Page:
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Tuesday, April 22, 2008



Jul 23 2007

TEARS were shed as Doctor Who star David Tennant said a last goodbye to his loving mum.

The Paisley actor paid an emotional tribute to Helen McDonald at her funeral, telling mourners that she had “made the world a better place.”

Heartbroken David took time out from filming the hit sci-fi series in Wales at the weekend to return home to say a final farewell to Helen after she lost her brave battle with cancer.

He was joined at the funeral service by other members of the family – including his dad, the Very Rev Dr Sandy McDonald – as well as around 600 more people whose lives had been touched by 67-year-old Helen.

Caring charity worker Helen, of Dykebar, Paisley, courageously fought cancer for five years before she passed away on July 15 with David and other family members at her bedside.

David couldn’t mask his sorrow as he paid tribute.

He paused on several occasions to compose himself as he spoke of his great pride in living in the light of his mother, and being part of her family.

David told mourners: “I will always be proud of all that mum did and that she made the world a better place.

“I am privileged to have known her and received her love.

“Now that mum has gone, the world has lost a lot of its colour.”

David’s tribute came as, together with his sister Karen and brother Blair, he read passages from a Bible which Helen had been given for her 21st birthday, when she attended St George’s Tron Church in Glasgow.

Courageous Helen read sections of that very same Bible every night.

It was at St George’s Tron that Helen and her husband Sandy first met.

The Very Rev Dr James Simpson, who conducted Saturday’s funeral service at Renfrew North Parish Church, described how, shortly after that first meeting, Helen had to go into hospital and Sandy visited her there with a beautiful bouquet of white tulips.

“Helen’s mum was already in the infirmary, speaking to Helen, when Sandy came in with his flowers,” said Dr Simpson, who is a chaplain to Her Majesty the Queen. “Like most men, Sandy was a bit embarrassed about carrying the flowers, so he dropped them by the bedside and rushed out of the hospital.

“Helen’s mum told her: ‘That young man is serious about you.’

“And, soon afterwards, she and Sandy were married.”

Those happy days of Helen and Sandy’s romance were poignantly remembered by a beautiful bouquet of white tulips - just like the ones he had courted her with – which lay on the communion table throughout the funeral service.

And during the commemoration, the congregation sang inspirational hymns which had been chosen by Helen.

They included Henry Francis Lyte’s great hymn ‘Praise My Soul, The King of Heaven,’ which extols the eternity of creation and the brevity of human life.

There were tears in the eyes of many mourners during the singing of another of Helen’s favourite hymns – Horatius Bonar’s ‘I Heard The Voice Of Jesus Say, Come Unto Me And Rest.’

But there was happiness, too, because Helen didn’t want those who came to celebrate her life to leave the church downcast.

At her own request, the final hymn she chose was ‘You Shall Go Out With Joy And Be Led Forth With Peace.’

And, as the congregation sang the final lines of the chorus – ‘the trees of the fields shall clap their hands’ – everyone in the church clapped their hands together to create the sounds of joy and happiness which Helen wanted.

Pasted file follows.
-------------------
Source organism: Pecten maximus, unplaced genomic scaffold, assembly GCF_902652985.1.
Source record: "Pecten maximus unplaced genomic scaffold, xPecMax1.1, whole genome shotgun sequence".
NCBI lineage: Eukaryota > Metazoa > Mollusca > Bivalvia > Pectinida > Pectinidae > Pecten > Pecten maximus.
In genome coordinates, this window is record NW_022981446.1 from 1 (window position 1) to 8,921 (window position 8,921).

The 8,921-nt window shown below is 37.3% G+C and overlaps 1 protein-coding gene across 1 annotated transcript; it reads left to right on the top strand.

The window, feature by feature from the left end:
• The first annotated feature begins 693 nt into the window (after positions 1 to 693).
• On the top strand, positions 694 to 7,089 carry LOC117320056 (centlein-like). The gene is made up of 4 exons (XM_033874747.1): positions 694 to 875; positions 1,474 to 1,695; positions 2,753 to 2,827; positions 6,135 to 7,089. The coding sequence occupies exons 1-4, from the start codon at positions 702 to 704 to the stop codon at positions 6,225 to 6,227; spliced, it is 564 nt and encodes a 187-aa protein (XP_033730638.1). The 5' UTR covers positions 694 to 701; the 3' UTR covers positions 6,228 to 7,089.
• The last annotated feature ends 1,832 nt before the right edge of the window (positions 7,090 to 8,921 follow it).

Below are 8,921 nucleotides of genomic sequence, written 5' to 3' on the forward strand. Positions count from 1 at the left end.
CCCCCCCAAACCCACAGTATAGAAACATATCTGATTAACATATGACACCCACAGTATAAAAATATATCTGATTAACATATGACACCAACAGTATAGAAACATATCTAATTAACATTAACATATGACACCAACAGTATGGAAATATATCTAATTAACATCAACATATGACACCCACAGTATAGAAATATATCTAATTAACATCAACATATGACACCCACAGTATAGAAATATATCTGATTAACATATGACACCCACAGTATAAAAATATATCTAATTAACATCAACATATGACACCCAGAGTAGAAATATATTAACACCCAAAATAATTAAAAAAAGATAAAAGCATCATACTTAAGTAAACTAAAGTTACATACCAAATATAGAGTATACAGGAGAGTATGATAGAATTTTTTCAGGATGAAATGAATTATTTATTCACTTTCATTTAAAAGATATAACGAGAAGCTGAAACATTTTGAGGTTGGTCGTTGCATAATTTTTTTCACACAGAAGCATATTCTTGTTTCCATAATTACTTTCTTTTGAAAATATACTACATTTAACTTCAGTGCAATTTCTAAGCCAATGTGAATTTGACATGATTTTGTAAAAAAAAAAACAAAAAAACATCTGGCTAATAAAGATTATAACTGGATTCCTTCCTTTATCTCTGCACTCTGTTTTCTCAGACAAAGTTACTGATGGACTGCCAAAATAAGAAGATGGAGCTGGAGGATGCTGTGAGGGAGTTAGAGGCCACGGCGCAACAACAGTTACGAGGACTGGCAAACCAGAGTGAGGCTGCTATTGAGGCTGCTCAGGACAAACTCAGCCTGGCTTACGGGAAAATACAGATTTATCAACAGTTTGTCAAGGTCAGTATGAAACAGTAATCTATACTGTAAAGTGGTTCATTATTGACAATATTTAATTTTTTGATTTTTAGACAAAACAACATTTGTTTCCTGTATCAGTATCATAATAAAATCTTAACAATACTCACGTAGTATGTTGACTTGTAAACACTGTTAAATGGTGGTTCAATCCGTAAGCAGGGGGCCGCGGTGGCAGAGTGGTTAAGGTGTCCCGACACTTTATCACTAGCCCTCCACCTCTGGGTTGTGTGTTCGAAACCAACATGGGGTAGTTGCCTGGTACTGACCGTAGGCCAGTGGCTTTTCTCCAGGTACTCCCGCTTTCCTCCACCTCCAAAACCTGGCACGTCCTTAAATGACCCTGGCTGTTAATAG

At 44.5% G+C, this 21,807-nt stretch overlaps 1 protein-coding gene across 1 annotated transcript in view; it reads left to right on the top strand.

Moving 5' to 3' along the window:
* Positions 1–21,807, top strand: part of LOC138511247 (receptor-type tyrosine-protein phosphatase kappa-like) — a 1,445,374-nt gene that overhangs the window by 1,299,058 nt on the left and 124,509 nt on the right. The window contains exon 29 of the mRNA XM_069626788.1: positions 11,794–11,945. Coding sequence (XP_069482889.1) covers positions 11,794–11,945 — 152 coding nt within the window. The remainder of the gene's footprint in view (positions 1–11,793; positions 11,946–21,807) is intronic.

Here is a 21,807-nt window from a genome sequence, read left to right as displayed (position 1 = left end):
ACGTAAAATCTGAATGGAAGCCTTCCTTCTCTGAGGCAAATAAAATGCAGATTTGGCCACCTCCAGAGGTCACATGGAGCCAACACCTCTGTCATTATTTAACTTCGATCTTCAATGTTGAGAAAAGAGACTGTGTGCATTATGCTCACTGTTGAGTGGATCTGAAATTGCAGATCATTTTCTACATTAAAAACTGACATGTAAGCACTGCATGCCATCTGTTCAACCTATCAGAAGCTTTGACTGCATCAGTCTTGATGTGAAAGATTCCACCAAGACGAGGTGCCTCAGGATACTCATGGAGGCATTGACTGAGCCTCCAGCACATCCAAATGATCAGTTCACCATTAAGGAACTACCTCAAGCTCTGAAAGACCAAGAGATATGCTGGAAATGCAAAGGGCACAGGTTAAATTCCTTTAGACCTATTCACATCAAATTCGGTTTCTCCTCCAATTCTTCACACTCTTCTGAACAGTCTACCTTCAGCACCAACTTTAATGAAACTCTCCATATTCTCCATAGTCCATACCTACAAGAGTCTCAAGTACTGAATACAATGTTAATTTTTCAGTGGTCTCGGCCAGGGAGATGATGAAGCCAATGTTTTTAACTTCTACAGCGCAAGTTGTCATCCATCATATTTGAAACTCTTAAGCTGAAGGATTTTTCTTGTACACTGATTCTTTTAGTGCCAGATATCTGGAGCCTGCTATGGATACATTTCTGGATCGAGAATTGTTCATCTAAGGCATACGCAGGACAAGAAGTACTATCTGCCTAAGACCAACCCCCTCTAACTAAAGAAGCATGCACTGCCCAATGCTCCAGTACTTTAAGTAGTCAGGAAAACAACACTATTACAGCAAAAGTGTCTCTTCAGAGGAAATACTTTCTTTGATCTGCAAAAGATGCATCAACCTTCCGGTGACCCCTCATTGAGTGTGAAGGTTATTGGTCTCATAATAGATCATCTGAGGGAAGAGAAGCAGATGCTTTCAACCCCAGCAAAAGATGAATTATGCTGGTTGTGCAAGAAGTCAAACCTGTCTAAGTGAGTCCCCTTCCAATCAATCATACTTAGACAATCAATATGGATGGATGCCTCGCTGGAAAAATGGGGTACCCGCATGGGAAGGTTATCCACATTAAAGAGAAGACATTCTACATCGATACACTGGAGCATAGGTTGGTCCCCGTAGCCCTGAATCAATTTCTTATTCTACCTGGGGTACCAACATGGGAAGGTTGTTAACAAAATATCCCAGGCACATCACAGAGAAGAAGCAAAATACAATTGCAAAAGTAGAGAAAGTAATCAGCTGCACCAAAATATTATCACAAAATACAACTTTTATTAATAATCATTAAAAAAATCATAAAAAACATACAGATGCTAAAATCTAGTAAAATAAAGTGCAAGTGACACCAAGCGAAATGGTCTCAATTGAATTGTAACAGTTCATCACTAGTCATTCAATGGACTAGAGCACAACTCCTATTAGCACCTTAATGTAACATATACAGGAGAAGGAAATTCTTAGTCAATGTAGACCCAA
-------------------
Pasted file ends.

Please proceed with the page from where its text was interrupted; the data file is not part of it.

David, who took time out from filming a Doctor Who episode in Wales to say a final farewell to his mum, told mourners: “She wanted this to be a service of celebration and it is easy to celebrate her life.”

The celebratory aspect of the service continued right to the very end, with an unusual departure from tradition.

As he led his family from their seats in the front pews down the aisle to the vestibule to thank people for coming to the service, Sandy – a former Moderator of the General Assembly of the Church of Scotland – clapped his hands and joined the congregation in singing some of Helen’s beloved gospel hymns.

During the service, Sandy thanked everyone for supporting his family in their time of tribulation – especially the Rev Lorna Hood, minister of Renfrew North, where he and Helen had made their spiritual home after ‘gypsying’ round other places during his lifetime in the ministry, which took him to charges like St Mark’s Oldhall in Paisley and incumbencies in Edinburgh and Bathgate.

Mrs Hood was unable to attend the service because she is in the United States at present.

Sandy also paid tribute to staff at Paisley’s Royal Alexandra Hospital, Charleston Medical Centre and ACCORD Hospice, as well as other carers who had looked after Helen during her long fight against cancer.

Earlier, Helen’s committal took place at a private service at Woodside Crematorium in Paisley attended by members of her family and close friends.

During her life of service to her family and community, Helen – who was highly respected for her charity work – was chair of the Paisley Friends of ACCORD Hospice.

She was also a volunteer for Arthritis Care, the WRVS, the Samaritans and elderly care charity Contact.

I just happened upon this article while looking for news about David. She sounds like she was a wonderful woman. David and his family must miss her a lot.


cheyenne said...

that is so sad i cried because she was very nice ans worked in a charity shop to help children and raise money for charity so sorry david

cheyenne said...

so sorry for all those people that new her.

cheyenne said...

she is at peace now no more suffering with that awful cancer

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